Upon reading that Quebec may impose a health tax on unvaccinated Canadians, I wondered the following: Prior to COVID-19, had any country fiscally targeted unvaccinated individuals?
Yes, in Jacobson v. Massachusetts (1905) the United States Supreme Court upheld the right of the state to fiscally target unvaccinated individuals. Massachusetts had enacted the following law in relation to the smallpox vaccine:
The board of health of a city or town if, in its opinion, it is necessary for the public health or safety shall require and enforce the vaccination and revaccination of all the inhabitants thereof and shall provide them with the means of free vaccination. Whoever, being over twenty-one years of age and not under guardianship, refuses or neglects to comply with such requirement shall forfeit five dollars.
More recently, in April 2019, the New York City Commissioner of Health issued an emergency order compelling people living within certain zip codes to get the MMR vaccine in response to an outbreak of measles. Non-compliance with this order would be a breach of §3.05 of the New York City Health Code, which is punishable with a minimum fine of $1,000 under §3.11(b). ABC News reported that three people were issued with civil summons for contravening the order.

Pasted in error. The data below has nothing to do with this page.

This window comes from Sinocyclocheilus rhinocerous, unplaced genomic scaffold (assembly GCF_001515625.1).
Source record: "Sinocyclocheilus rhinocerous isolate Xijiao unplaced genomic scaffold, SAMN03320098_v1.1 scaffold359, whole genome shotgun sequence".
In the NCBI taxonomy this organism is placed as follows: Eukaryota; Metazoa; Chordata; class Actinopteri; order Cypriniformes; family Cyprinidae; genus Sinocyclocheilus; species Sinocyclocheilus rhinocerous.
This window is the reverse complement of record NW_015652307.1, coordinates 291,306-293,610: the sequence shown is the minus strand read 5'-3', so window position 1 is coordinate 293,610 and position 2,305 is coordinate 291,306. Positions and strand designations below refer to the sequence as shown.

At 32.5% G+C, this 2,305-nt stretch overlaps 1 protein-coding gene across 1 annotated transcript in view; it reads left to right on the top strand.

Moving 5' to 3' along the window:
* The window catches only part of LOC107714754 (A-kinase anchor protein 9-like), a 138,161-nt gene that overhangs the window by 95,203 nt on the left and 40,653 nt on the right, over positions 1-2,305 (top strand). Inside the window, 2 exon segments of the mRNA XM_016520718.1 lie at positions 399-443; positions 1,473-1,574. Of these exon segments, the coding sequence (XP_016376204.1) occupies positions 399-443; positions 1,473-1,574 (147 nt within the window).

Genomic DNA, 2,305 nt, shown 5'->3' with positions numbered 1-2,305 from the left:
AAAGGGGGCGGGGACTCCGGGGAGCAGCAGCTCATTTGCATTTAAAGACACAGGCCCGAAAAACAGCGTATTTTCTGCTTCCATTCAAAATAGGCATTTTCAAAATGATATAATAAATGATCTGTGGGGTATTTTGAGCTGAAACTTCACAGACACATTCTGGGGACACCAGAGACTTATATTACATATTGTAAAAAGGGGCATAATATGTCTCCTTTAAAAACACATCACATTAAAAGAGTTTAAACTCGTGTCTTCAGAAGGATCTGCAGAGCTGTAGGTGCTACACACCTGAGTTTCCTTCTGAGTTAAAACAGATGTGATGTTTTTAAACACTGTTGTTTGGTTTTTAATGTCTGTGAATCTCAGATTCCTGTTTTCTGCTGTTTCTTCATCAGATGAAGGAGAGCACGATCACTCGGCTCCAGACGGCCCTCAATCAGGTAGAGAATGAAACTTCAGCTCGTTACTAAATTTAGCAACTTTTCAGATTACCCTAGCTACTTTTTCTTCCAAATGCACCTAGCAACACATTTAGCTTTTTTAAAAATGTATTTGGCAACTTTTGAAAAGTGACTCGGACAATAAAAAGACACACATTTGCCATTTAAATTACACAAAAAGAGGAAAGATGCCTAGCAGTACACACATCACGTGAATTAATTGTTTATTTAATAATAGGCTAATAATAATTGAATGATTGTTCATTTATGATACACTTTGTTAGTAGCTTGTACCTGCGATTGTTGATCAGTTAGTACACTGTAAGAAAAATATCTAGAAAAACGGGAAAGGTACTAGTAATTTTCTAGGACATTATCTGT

While not really exactly what your question asks for, I think it's also worth mentioning that there are plenty of examples of parents having tax benefits withheld or being fined if they refuse to get their children vaccinated, e.g. Australia's No Jab, No Pay law, a similar policy in Israel, and even - returning to smallpox - the UK's Vaccination Extension Act 1853 which imposed an initial fine of £1 up to a maximum of £5 on parents who refused to get their children the vaccine.
Australia targeted the parents of unvaccinated children and teenagers by withholding tax credits if they were not immunised according to the national schedule, or on an approved catch-up plan to do so, or with an approved medical exemption.
Wikipedia summarises the 'No Jab No Pay' policy quite well, including its history, arising from decreasing immunisation coverage and highly-publicised infant deaths due to vaccine-preventable disease.
It removed the eligibility for three family- and childcare-related benefits from 2015 and expanded in 2018. One of the benefits is no longer available and one has been "shuffled" back into related benefits, while the third remains. Together they added up to potentially several thousand dollars, depending on family and income circumstances.
I will repost my answer to the very same question on money.stackexchange:
Depends on your definition of "fiscally targeted", but in Slovakia, refusing compulsory vaccination(s) was an offence (priestupok – infraction or misdemeanor, whatever is the correct equivalent) and could be fined up to 331€.
Source (discussing plans to remove the fine and replace it by refusing public school access to unvaccinated children - ironically, the discussion is from the spring of 2019)